Moliki Matavao: “Big Mo” is planning a couple more trips to check out Georgia
Want to attack every day with the latest UGA football recruiting info? Today’s entry offers a first read on 4-star Nevada TE Moliki Matavao. He ranks as the nation’s No. 4 TE for 2021 on the 247Sports Composite ratings.
Moliki Matavao has teammates who will nudge him about not having enough “drip” on the field.
They feel that way because he wears the same ensemble every Friday night. It basically means the same everything. When it is frigid outside, he’s still sleeveless.
Nobody will chide Matavao about not having enough “drip” on his highlight reel or offer list.
He caught 47 passes for 730 yards and seven touchdowns in 2019. The athletic tight end ripped off an 80-yard touchdown catch among those grabs.
It was all part of a state championship season. His Patriots started the year off with an 0-5 record but then went on to knock off national power Bishop Gorman in the playoffs en route to a state championship season.
Gorman had won the last 10 state titles out of their playing classification in Nevada. Matavao and his Liberty teammates capped off a season of storybook stuff with the school’s first state championship in 2019.
The two-sport athlete also plays the part of the athletic football player on the basketball court. He’ll rip down the rebounds, shadow his man and protect the rim in the paint.
He’s good for about four fouls per game, too.
“I do all the dirty work,” he said.
He’s known as “Big Mo” for all he does for those teams. The 6-foot-6, 238-pounder is certainly already a name to know for the 2021 recruiting class at Georgia.
4. Matavao has some family history in the state of Georgia. His grandfather was stationed at Fort Stewart near Hinesville. It meant his father grew up playing varsity sports at Liberty County High School.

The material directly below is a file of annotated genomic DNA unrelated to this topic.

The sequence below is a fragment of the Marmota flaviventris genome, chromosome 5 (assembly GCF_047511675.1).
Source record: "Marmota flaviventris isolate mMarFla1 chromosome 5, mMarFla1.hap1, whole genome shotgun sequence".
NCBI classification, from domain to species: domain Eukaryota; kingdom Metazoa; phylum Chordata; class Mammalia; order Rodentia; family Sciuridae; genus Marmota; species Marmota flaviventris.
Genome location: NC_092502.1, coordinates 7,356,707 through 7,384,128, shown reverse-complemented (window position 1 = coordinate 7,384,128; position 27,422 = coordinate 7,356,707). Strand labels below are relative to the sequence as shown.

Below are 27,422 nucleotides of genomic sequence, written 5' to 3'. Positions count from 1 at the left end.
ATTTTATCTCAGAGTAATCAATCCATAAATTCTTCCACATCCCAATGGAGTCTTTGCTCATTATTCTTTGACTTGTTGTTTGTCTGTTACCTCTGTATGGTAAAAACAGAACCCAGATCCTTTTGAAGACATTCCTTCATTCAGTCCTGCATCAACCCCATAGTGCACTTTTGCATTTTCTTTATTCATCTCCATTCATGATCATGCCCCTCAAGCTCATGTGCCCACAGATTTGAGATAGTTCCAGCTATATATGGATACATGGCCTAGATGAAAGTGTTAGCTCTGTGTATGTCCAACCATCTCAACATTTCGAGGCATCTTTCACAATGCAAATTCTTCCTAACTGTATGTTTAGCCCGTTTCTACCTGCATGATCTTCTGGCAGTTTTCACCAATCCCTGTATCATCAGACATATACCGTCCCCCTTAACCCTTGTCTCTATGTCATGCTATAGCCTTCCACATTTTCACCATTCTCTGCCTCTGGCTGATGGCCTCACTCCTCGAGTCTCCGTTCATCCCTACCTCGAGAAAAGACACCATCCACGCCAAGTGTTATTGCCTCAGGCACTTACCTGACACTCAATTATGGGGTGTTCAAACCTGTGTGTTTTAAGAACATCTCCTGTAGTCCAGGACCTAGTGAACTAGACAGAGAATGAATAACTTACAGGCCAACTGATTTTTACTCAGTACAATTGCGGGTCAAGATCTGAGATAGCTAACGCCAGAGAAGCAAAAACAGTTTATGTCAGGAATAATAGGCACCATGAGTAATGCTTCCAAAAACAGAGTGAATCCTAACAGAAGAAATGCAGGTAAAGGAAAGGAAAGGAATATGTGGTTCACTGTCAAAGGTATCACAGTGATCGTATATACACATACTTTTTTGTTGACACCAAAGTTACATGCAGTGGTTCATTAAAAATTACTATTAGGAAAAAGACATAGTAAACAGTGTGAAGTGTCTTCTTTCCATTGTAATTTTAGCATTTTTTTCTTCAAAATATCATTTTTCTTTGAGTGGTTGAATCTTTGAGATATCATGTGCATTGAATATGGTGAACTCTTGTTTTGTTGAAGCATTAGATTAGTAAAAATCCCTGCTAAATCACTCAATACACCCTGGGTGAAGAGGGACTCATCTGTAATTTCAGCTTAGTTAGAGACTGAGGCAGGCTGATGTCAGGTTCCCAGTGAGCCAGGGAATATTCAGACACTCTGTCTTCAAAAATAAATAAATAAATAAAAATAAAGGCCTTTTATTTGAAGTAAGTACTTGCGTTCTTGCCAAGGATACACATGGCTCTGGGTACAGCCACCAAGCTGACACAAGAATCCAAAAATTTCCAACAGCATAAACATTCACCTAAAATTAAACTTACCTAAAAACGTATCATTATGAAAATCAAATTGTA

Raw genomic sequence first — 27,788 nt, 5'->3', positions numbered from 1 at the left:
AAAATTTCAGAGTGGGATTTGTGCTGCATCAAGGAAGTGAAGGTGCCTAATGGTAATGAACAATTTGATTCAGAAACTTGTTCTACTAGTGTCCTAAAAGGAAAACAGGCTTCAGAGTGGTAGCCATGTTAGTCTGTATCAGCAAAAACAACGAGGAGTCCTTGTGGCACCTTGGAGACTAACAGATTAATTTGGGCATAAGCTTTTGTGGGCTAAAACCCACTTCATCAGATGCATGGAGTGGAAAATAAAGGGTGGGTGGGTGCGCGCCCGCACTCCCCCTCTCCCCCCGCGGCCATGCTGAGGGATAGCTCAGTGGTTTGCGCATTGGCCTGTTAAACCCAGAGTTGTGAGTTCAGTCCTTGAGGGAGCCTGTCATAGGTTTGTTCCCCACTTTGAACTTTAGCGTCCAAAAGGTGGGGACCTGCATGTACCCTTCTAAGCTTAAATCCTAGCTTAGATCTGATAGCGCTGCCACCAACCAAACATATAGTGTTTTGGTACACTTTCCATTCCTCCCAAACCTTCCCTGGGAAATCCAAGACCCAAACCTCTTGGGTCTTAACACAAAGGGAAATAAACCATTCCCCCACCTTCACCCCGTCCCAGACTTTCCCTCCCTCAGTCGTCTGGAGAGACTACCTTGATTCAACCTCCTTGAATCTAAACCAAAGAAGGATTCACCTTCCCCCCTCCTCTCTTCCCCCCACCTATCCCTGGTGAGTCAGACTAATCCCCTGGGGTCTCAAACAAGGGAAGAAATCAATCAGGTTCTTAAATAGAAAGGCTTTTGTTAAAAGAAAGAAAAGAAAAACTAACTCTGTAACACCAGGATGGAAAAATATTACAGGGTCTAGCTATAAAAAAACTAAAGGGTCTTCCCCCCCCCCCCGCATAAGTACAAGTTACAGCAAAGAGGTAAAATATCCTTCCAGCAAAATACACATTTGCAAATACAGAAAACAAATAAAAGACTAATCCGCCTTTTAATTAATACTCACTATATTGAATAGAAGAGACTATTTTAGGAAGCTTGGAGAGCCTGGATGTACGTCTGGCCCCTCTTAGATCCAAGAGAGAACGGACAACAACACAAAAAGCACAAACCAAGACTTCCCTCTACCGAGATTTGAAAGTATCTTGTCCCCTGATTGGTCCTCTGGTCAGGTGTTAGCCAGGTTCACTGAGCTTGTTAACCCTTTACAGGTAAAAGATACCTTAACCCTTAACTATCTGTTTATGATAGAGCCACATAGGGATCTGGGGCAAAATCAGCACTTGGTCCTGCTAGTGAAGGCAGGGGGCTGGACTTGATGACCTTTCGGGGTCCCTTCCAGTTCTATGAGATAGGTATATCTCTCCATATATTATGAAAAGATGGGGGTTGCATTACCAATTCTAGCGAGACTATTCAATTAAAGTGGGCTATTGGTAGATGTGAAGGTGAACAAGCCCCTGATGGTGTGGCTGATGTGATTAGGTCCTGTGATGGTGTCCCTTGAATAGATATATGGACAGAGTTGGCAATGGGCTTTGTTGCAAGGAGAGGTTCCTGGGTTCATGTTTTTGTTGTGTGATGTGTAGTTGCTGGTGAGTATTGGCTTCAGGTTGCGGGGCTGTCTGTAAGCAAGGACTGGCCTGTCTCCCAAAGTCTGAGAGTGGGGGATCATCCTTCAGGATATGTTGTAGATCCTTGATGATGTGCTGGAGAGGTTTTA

5. He wears No. 9. It is not just because it is a clean single-digit number that all players want to wear. He wore No. 81 his first season and he did the math to conjure up his next number choice. 8+1 =9
6. Matavao does plan to enroll early. That means he will be aggressive with his unofficial and official visits over the next few months.
7. He also plans a summer decision: “I don’t have a certain date but at the latest, I want [to decide] by the first or second week of June,” he said. “So I can focus on summer ball, my senior season to play my game and have fun and then get to enroll early where ever I go.”
8. The Liberty High School (Henderson, Nev.) standout just visited Oregon this past weekend. He’s planning future visits this month to UCLA, Miami and Penn State. He will see Georgia in April. Ohio State is another possible visit in April.
9. Football runs in his family. His father played offensive tackle and went on to play at the NCAA Division II level. He had an uncle who took the junior college route on the way to the University of Arizona football team. The former defensive tackle went on to play for the Baltimore Ravens for a short time.
“Football is kind of everything to my family,” he said. “My family has always played football and it is just the love of the game. To have a chance with what I have right now to keep playing is special.”
10. What is he looking for? Matavao broke down his search into four basic criteria: 1) Family environment and brotherhood where he will feel welcomed on the team; 2) The offensive system fit. Blocker? Pass catcher? A lot of both? He wants to have a good sense of his future at his position on his next team. He also wants to contribute to a program with a legit chance of contending for conference and national championships; 3) Family approval. It is ultimately his choice, but he wants to make sure his family feels like he is going to the right place, too; 4) The final aspect is his education. The life after football part of the equation will loom large for the future business major.
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Moliki Matavao: Why is he interested in the Bulldogs?
There are recruiters who talk a big game. There are others who go big in their statements and back it up. Georgia tight ends coach Todd Hartley is certainly doing that here with the nation’s No. 4 TE.
As stated earlier, Matavao does feel like Hartley has definitely made him a priority.
“Coach Hartley is a great man,” Matavao said. “He shows a lot of love. He came out to probably five or six basketball games to come and see me. He flew over from Georgia. That just shows how he is doing this. How he’s doing it is really good for Georgia right now.”
To be clear, Hartley was also in Nevada during those contact and evaluation periods to check out 5-star ATH Darnell Washington last November and December. It was fortuitous that Hartley’s 5-star TE signee for the 2020 class AND his top target for 2021 class were both in Nevada.
He must be living right. There are approximately 26 states between Georgia and Nevada. It would be ironic if Hartley finds his 2020 and 2021 tight ends from that same state.